Hit Flush Iron Shots With This Overlooked Tip

By Todd Kolb
September 27, 2023

Think You Have to Practice for Hours to Hit Flush Iron Shots Consistently? Think Again. This Strategy Proves How Easy It Can Be.

You can probably identify flush iron shots by sound.

Maybe you’ve heard that sound from the golfer next to you at the driving range. You’ve definitely heard it if you’ve been to a tour or a high-level amateur event. At the very least, you’ve heard it on T.V.

And maybe you’ve even created that deeply satisfying sound yourself. If you have, I’d bet money you’re eager to do it again… and do it consistently.

That’s what this article is all about. I’m about to share one simple tip that’ll help you get better contact and hit flush iron shots regularly.

But before we can get to that, we need to make sure you’re not making the same critical error most amateur golfers make. It’s an overlooked detail that explains why most casual and senior golfers can’t improve their ball striking no matter how hard they try.

I gotta ask you:

Is Your Ball in the Right Spot?

I ask this because my tip on how to hit flush iron shots will get you absolutely nowhere if your ball position is off. And a surprising number of casual golfers do, in fact, have their golf ball in the wrong spot. More specifically, they’ve got it too far forward in their stance.

Why Does This Matter?

When we’re hitting our irons, we want a downward angle of attack. This means that the clubhead makes contact with the ball as it’s traveling downward.

If you visualize your golf swing as a hula hoop, you can see that there’s a downward curve, a low point, and then an upward curve. In order to ensure impact happens while the clubhead is in a descending motion, you need to make contact with the ball before that low point.

You want to hit the ball and then the turf.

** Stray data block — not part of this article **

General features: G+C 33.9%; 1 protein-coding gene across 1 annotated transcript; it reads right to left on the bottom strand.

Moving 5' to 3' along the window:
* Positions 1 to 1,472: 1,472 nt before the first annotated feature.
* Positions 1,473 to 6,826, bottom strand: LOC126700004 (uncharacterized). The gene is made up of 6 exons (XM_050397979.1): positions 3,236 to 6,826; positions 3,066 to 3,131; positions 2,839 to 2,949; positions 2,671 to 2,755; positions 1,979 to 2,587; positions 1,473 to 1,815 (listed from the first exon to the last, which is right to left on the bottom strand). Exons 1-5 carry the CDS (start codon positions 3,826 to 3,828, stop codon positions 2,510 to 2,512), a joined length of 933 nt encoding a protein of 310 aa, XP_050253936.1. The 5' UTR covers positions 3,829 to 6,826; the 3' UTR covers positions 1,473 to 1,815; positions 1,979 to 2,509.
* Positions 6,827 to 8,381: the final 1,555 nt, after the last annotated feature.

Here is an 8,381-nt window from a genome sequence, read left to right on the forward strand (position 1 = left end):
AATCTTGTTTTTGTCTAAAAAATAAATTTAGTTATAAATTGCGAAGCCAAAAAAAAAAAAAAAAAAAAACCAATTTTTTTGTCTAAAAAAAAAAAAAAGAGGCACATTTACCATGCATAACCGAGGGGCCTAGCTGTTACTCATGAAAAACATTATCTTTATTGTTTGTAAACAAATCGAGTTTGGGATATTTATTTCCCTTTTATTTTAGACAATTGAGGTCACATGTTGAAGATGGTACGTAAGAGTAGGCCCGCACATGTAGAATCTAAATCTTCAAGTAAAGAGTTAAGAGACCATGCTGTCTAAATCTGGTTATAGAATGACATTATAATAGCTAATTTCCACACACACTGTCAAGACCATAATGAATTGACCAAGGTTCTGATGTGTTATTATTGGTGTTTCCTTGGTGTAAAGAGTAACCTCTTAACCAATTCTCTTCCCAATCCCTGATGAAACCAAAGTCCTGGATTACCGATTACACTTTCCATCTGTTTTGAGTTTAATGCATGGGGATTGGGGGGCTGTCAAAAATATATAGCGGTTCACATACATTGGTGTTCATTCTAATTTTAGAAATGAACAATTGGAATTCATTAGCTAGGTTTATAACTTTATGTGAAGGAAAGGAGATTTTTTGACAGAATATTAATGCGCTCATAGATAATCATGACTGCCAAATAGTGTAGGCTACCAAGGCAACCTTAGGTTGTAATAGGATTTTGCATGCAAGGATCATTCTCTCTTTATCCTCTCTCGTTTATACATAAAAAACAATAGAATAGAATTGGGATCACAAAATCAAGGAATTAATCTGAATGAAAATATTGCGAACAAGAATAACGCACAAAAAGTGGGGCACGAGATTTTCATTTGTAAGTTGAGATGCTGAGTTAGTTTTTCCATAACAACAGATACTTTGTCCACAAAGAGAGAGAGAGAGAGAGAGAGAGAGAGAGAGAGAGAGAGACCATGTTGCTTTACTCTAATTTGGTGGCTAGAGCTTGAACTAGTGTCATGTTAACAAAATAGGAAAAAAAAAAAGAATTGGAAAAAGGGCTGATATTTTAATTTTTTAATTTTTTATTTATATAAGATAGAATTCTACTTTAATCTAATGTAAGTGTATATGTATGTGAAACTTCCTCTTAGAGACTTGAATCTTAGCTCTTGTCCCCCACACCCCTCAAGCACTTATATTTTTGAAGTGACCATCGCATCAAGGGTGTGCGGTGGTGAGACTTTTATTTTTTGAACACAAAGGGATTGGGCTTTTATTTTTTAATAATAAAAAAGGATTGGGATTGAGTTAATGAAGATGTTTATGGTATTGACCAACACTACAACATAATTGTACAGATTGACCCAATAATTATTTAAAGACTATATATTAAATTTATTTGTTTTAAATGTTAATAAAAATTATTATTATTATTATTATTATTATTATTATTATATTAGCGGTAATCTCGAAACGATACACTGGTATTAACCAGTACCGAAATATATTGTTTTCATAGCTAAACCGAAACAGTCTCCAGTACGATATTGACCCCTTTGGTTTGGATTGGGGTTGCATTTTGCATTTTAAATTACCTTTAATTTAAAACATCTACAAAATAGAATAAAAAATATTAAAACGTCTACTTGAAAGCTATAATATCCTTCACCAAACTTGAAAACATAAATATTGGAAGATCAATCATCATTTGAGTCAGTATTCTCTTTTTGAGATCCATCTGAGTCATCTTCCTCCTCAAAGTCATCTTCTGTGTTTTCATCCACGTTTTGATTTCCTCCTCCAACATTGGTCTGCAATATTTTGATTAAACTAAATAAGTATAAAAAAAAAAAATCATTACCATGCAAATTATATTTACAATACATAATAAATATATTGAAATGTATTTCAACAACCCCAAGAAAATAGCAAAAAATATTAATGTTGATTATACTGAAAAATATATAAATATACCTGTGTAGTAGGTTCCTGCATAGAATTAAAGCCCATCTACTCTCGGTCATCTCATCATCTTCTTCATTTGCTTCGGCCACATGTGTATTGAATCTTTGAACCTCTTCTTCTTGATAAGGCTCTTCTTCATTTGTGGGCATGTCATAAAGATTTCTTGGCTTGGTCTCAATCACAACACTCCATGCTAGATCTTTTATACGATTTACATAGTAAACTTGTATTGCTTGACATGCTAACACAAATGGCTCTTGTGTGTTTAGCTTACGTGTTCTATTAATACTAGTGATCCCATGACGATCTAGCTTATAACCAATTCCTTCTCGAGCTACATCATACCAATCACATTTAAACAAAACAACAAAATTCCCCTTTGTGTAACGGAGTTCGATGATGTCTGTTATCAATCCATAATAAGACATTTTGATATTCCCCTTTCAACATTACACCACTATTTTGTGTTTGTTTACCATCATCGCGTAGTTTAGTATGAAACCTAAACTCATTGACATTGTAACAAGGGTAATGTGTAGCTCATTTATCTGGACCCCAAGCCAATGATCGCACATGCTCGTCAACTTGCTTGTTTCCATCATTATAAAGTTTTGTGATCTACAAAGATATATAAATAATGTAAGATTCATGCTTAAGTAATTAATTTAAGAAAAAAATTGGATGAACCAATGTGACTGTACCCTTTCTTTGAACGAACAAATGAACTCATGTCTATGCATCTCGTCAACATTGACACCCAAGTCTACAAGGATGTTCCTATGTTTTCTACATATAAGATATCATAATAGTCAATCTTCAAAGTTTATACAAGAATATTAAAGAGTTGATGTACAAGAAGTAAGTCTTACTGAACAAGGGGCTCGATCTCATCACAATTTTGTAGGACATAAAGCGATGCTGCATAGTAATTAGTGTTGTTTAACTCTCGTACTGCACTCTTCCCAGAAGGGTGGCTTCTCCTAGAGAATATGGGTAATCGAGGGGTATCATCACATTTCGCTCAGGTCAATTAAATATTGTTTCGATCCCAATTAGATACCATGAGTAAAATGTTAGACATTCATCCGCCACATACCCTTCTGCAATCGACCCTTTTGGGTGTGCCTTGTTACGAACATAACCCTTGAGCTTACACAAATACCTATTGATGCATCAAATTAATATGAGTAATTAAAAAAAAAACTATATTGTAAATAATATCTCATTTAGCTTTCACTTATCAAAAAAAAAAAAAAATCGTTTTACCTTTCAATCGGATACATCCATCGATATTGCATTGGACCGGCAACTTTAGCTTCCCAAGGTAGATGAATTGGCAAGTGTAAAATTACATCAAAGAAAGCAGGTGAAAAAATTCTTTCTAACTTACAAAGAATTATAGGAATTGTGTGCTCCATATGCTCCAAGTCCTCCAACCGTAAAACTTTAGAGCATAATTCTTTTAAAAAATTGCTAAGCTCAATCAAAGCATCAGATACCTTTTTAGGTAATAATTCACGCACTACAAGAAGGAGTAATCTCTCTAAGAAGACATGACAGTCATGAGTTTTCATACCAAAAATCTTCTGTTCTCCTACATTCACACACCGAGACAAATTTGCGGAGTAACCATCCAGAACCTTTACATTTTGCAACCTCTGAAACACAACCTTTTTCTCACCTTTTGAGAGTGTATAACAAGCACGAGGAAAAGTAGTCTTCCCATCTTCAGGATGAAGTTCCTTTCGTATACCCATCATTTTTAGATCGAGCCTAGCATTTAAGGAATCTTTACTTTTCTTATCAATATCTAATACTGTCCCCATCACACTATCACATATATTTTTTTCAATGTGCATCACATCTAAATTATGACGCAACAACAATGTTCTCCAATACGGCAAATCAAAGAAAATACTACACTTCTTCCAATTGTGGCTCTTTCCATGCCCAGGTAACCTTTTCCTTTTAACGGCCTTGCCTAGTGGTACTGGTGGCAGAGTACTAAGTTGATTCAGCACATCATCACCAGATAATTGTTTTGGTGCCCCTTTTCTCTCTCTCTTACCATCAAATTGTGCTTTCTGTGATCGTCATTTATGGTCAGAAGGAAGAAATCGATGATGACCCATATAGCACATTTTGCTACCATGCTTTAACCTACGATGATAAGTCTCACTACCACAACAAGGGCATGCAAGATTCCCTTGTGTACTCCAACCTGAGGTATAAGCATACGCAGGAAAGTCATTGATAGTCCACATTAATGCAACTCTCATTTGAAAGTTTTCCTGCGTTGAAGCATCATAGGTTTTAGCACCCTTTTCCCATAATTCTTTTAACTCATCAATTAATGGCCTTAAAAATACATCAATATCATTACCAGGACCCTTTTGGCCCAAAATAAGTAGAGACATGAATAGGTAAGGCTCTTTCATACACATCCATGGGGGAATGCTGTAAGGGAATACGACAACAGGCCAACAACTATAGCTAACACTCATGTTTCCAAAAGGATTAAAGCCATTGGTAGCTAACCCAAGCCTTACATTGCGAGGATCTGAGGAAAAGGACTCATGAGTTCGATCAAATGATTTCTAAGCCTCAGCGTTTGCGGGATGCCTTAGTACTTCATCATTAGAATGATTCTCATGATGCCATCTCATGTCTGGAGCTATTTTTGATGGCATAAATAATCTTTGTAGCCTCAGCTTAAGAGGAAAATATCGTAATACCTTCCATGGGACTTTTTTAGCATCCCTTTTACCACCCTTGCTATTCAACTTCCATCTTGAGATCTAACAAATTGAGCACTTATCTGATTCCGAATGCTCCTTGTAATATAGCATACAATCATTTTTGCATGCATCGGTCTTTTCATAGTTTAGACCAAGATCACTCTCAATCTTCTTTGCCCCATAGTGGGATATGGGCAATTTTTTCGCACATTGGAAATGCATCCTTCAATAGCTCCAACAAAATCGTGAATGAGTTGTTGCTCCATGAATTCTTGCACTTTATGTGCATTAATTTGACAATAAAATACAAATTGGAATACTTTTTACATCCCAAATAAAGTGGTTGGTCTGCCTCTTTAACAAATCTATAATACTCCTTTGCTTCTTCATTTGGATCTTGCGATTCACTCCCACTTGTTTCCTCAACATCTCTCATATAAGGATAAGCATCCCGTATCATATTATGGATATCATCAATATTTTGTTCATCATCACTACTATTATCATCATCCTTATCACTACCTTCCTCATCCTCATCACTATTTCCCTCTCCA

Most amateur golfers have the ball too far forward in their stance. This means the low point has already happened and the clubhead is traveling upward by the time they make contact. 

They could have the most beautiful swing in the world, but they’re still going to bottom out way too soon and top the ball.

So What is the Proper Ball Position for Irons?

The rule of thumb I give my students is to position the golf ball between the logo and buttons of your golf shirt. This sets you up to make contact at or slightly before the low point of your swing.

Now, at some point in your journey as a golfer, someone may have told you to put the ball a little more forward in your stance. But see, most traditional golf instruction is based on what the best players in the game do. It doesn’t necessarily reflect what works for the everyday golfer.

My personal experience with amateur golfers—and especially senior golfers—is that their low point naturally falls closer to the center of their stance. So you want to back the ball up to meet it.

If you’re having trouble finding the exact spot, you can find more in-depth guidance in this article on how to hit irons.

For now, let’s get to the tip I promised you.

One Simple Tip for Hitting Flush Iron Shots

The secret is in the takeaway. This is where most golfers miss their chance to hit flush iron shots.